Tuesday, July 23, 2019

Akihabara ➡ Asakusa ➡ Kita-Senju, A Tour of Tokyo's Shitamachi, Accessible in 10 Minutes

Before arriving, lots of visitors to Tokyo imagine it as a bit of a futuristic wonderland. But many parts of the city still beat with the heartbeat of Edo Period Japan, and Tokyo's Shitamachi has plenty of that old-school charm. "Shitamachi" refers to half of old Tokyo, the half that used to be for working-class citizens. With the footsteps of locals through the centuries, tons of interesting history is beat into every street corner. We wanted to spend a day exploring the area, and the Tsukuba Express high-speed train line had us across the city in minutes. Come with us as we check out Asakusa and Kita-Senju!

Get Where You're Going in an Instant with the Tsukuba Express Line

Akihabara → Asakusa → Kita-Senju, in just 10 minutes!

Have you heard of the Tsukuba Express Line?

It's a high-speed railway that runs between the Akihabara neighborhood of Tokyo and Tsukuba, Ibaraki Prefecture, passing through Chiba on the way. From one terminal to the other, the Tsukuba Express runs 58.3 km (36 miles) in length, and stops at 20 stations, all in under an hour. From Akihabara, you can get to Mt. Tsukuba (one of Japan's "100 most beautiful mountains") in less time than it might take you to get from one side of Tokyo to the other. It's not one of Japan's famous "bullet trains", but fortunately it doesn't come with that price tag either, and it's pretty fast! Stay in the cool technology-oriented Akihabara and the Tsukuba Express will take you to Asakusa in just four minutes, and then to Kita-Senju in another six.

We've already written a little about some of the cool places the train line passes through. From the retro Nagareyama, to Mt. Tsukuba, which some visitors even say is on par with Mt. Fuji. And on days when you really want to explore the Tokyo area, Tsukuba Express offers some great deals on day passes, some of which even grant free access to some subway lines.

With everything in English, it's easy to check the map, grab a ticket, and get going.

This time we didn't want to go anywhere outside of Tokyo, though. Even when you're sticking around in the city, the speed of the Tsukuba Express is super convenient. We let it whisk us away on a tour of Tokyo's Shitamachi area!

And we enjoyed the view on the way.

Time to Start Our Day! Heading Over to Asakusa

First Stop: Stepping Back in Time to Edo-Style Asakusa, and Stepping into a Kimono

From that Akihabara hotel of yours, speed right over to Asakusa. The Tsukuba Express station is in a location a little ways away from the rest of the subway lines in Asakusa, as you might have noticed if you've ever hung out in the area. That means you can climb the stairs and find yourself facing the Asakusa Don Quijote (a store that sells just about anything), and wandering down one of Asakusa's old-school shopping streets. If you're there during nice sunny weather, you'll have a hard time avoiding the many kimono-clad pedestrians (often wearing yukata in the summer) strolling through the streets. It's hard to resist joining in the fun! If you want to get in on the kimono experience, we had a good time borrowing one from Asakusa's Aiwafuku kimono rental.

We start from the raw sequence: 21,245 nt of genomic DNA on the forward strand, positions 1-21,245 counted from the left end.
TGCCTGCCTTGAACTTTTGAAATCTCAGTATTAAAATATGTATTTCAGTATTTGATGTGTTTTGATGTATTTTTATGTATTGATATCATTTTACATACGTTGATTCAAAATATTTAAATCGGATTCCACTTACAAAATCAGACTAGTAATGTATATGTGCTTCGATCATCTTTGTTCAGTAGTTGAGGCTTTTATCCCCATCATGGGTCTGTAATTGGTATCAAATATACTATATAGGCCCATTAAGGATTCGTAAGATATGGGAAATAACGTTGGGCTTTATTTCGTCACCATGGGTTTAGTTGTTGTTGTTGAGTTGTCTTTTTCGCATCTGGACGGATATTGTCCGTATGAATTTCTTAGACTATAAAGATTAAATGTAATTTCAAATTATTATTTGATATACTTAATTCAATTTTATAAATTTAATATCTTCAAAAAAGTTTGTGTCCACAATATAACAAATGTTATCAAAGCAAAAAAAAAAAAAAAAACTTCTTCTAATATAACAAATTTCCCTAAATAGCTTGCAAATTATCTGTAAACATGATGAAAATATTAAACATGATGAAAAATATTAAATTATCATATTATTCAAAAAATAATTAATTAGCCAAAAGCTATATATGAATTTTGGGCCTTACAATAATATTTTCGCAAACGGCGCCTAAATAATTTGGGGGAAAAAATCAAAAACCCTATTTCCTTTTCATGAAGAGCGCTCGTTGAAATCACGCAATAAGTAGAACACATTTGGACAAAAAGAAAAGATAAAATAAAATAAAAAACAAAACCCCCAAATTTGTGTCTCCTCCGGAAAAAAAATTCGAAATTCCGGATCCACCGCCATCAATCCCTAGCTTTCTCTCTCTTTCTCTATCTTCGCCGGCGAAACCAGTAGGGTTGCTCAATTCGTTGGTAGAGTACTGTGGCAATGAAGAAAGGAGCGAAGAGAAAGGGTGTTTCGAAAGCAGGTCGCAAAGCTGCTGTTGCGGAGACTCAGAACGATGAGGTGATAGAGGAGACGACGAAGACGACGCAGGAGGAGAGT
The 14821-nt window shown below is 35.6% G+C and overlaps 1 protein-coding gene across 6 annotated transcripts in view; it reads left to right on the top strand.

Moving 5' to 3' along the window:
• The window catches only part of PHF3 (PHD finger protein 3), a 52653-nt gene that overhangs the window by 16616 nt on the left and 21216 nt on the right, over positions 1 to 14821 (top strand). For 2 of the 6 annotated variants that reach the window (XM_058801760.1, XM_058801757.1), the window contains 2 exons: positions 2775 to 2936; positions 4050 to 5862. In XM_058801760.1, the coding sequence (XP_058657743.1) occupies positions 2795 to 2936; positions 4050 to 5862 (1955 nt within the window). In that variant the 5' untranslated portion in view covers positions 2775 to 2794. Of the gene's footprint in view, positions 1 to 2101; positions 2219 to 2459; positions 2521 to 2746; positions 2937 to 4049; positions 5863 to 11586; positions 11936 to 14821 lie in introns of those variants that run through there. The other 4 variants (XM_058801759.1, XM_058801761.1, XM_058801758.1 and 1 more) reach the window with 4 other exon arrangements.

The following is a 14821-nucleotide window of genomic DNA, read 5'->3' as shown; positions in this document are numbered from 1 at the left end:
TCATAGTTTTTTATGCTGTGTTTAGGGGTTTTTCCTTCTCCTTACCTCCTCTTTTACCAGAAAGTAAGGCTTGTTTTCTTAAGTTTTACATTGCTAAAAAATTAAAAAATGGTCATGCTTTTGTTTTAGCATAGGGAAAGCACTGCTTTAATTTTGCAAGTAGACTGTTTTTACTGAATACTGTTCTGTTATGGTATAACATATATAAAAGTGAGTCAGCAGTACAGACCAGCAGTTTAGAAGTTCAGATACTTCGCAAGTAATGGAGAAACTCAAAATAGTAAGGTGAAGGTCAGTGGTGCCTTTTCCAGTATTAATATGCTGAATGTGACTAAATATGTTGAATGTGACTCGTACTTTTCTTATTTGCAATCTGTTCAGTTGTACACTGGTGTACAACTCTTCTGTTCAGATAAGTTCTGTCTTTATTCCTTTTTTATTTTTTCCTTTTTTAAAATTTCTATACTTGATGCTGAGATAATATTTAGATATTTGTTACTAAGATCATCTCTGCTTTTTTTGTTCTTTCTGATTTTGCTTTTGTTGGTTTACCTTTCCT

Second Stop: Nakamise Shopping Street

Got your kimono on? Then you're probably ready to see the sights of Asakusa, and be seen in your fabulous get up! The first stop for most visitors is the Kaminarimon Gate at the entrance to Sensoji Temple, from where you can point yourself towards the excited crowd. Even if you've been to the Nakamise shopping street before, with so much going on, it's always worth a repeat visit. International travelers and hundreds of years of Japanese culture work together to make every day feel like a festival (of course, you can also visit the temple when there really is a festival going on, but it gets a little crazy). With so many people there having fun, if you're dressed up in kimono, you might even get some people asking for pictures.

Third Stop: Incense Burning and More at the Temple

You wouldn't know it just from looking, but Sensoji Temple in Asakusa is actually Tokyo's oldest temple! Dedicated to Kannon Bosatsu, for more than a millennium it has been standing guard over the neighborhood. Ieyasu Tokugawa started patronizing the temple when it became a pilgrimage site in the Edo Period, helping Asakusa find great prosperity. Later, though, the area went into something of a recession when the Great Kanto Earthquake caused fires to spread through Tokyo, and then air raids further damaged the city. Thankfully, the people of Asakusa rallied, bringing energy and life back to the area. Sensoji Temple is still around for everyone to admire, and it's not going anywhere.

Before heading inside, rinse your hands with the ladles provided around the fountains, and then check out the huge incense burners. You're welcome to burn a stick of incense if you so choose, but otherwise you can still appreciate the scented smoke like much of the rest of the crowd: use your hands to waft the smoke onto and over your head. It's good luck!